A breast cancer diagnosis often starts when a change is found during a breast exam or mammogram. That is usually followed by a breast core biopsy, in which a small sample of the breast tissue is taken and given to a pathologist. A pathologist is a doctor who specializes in diagnosing cancer and other diseases by examining tissue samples using a microscope.
People with breast cancer will probably never meet the pathologist who diagnoses their illness.
Nonetheless, pathologists play an indispensible role in treating people with cancer. They determine the type of breast cancer and the extent of the disease and figure out its weaknesses.
To learn more, we spoke with Edi Brogi, Director of Breast Pathology and an attending pathologist at Memorial Sloan Kettering. Dr. Brogi explains what people should know about breast cancer pathology, including when to get a second opinion.
How does breast cancer diagnosis fit into treating cancer?
A pathologist’s diagnosis is the crossroads of breast cancer treatment. We evaluate the breast tissue under a microscope. We are then able to determine whether the findings are benign (not harmful) or malignant (threatening) and whether treatment is needed.
There are many different types of breast cancer, and some are more aggressive than others. A pathologist determines the type of breast cancer and its extent. This includes the size of the cancer and whether it is still confined to the breast or has spread to the axillary lymph nodes or to other parts of the body, such as the bones, liver, lungs, or brain.
All of this information is essential to determining the breast cancer stage. The stage is what doctors use to summarize how advanced a cancer is at the time of diagnosis. At MSK, pathologists are in constant communication with the oncologists and surgeons who treat our patients. I call the pathologist the “doctor behind the curtain.”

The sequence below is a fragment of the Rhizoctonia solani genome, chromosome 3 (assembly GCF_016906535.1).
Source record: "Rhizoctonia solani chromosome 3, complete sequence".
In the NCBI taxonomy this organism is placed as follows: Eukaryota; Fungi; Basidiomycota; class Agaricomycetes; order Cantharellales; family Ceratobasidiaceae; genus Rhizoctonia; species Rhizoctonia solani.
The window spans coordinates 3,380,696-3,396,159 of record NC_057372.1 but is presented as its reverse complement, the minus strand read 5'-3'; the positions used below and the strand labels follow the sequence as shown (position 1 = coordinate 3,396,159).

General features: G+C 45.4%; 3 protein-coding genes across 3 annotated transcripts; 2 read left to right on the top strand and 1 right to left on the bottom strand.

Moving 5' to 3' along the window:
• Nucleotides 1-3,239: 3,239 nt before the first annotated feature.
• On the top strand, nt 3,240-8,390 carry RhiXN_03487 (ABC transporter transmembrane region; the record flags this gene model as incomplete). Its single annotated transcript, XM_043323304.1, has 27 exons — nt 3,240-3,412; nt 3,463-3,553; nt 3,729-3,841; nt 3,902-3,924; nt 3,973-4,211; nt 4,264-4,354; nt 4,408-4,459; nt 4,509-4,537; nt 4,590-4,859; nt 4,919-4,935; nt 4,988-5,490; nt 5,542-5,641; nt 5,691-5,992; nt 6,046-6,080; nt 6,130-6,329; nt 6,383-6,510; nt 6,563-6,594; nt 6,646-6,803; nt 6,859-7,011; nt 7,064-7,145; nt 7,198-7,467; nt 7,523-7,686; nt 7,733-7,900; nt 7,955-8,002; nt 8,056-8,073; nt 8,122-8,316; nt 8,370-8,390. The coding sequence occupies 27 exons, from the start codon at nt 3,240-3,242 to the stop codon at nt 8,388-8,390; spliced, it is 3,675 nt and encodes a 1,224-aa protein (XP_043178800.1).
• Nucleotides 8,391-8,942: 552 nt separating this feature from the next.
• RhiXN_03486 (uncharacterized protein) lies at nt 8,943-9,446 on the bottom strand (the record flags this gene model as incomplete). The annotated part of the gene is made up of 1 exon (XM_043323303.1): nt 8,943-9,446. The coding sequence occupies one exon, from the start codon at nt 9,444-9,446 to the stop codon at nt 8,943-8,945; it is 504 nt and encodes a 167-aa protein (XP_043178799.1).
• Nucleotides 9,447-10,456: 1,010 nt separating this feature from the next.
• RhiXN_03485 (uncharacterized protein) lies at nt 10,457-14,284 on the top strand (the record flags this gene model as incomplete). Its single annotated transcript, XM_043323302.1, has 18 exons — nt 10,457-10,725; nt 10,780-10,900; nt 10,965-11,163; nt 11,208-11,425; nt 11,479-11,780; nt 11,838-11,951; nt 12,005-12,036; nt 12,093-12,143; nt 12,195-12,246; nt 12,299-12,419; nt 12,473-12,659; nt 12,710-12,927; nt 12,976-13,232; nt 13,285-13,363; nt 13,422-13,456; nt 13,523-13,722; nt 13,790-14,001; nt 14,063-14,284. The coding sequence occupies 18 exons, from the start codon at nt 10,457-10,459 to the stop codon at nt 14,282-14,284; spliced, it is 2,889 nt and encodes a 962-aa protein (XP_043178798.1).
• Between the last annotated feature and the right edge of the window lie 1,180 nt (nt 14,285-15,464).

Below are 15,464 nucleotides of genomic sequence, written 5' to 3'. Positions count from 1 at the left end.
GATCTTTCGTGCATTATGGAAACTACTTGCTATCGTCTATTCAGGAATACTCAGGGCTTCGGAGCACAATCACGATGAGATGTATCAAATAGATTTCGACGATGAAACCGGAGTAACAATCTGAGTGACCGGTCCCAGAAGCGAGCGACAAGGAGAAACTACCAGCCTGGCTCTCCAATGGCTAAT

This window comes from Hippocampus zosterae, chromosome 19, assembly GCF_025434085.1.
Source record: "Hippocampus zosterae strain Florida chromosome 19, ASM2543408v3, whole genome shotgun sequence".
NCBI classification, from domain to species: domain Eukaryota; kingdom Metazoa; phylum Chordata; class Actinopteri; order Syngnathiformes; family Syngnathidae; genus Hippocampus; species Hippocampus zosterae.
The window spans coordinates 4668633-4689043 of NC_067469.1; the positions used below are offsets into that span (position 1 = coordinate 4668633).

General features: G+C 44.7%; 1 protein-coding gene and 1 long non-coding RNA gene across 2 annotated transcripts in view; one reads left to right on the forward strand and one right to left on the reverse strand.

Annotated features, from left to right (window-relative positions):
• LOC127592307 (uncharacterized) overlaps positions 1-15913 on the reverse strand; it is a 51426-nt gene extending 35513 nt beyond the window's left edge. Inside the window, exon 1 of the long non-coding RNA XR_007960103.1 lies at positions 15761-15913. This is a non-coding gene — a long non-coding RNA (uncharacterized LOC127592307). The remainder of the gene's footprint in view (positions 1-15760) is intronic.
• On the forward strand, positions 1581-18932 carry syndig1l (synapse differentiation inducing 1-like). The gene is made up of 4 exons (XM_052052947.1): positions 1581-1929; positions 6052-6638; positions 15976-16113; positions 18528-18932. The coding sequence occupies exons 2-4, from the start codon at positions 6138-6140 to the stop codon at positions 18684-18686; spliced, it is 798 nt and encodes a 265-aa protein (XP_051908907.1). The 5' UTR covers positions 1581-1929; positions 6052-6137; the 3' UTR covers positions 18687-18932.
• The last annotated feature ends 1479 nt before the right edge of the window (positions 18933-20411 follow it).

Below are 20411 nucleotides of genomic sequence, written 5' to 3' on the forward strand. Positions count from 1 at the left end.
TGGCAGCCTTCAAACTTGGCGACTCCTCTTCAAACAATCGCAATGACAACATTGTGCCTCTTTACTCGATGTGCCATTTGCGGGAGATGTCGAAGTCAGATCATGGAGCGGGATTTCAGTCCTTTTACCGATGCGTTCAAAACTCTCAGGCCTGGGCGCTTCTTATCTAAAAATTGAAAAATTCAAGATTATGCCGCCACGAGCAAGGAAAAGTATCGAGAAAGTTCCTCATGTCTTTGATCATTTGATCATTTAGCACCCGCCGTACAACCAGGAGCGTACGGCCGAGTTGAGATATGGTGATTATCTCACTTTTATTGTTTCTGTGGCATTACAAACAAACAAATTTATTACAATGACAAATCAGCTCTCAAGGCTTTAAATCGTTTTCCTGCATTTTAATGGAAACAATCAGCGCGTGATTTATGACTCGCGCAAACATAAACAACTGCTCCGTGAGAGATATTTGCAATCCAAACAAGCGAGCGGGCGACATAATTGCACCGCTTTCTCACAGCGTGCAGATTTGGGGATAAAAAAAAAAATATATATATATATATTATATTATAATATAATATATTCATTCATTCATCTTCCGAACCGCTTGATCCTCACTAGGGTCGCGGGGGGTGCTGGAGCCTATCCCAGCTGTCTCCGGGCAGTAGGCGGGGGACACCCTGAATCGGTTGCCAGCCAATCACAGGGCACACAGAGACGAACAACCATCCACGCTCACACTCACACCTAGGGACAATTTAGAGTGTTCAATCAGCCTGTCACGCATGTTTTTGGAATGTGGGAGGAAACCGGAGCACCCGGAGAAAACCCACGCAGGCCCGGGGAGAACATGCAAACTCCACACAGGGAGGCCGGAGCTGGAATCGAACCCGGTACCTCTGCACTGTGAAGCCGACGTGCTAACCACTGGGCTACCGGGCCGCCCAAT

How does breast pathology work at MSK?
We see a very large volume of cases, more than 14,000 a year. About 8,000 of those are from biopsies and surgeries performed here at MSK. For these, we review the tissue samples under a microscope and give a diagnosis. With the patient’s permission, we can also run highly advanced molecular tests.
We also perform a large number of second opinions, when we are asked to review a diagnosis given outside our hospital. Because of our expertise, people with cancer, as well as pathologists and doctors at other centers, frequently ask us to review their slides and consult on a diagnosis. Also, when a person comes to us from another hospital, all of the pathology diagnosis done elsewhere is reviewed and confirmed by an MSK pathologist. Second opinions are an integral part of pathology at MSK. We give about 5,000 to 6,000 second opinions a year.
The Breast Pathology team at MSK has nine full-time pathologists devoted exclusively to diagnosing breast diseases. Given the volume and complexity of everything we see, we are all experts in the field. We regularly meet around the microscope to share the most interesting or challenging things we are working on and consult with one another. This gives our team deep expertise, even for the rarest cancers. And it means we can provide a timely diagnosis.
How often do you give a second opinion that substantially changes a diagnosis?
In most instances, a second opinion will confirm the original diagnosis, with only minor changes of no substantial impact for that person.
But about 1 to 10% of the time, a second opinion can translate into a substantial change in treatment. For example, take a woman who has been diagnosed with the noninvasive breast cancer ductal carcinoma in situ (DCIS). Sometimes when we’re asked for a second opinion on DCIS, we find microscopic evidence of a small invasive cancer. That finding may require a more aggressive approach, such as a biopsy of the axillary lymph nodes to make sure the cancer hasn’t spread from the breast.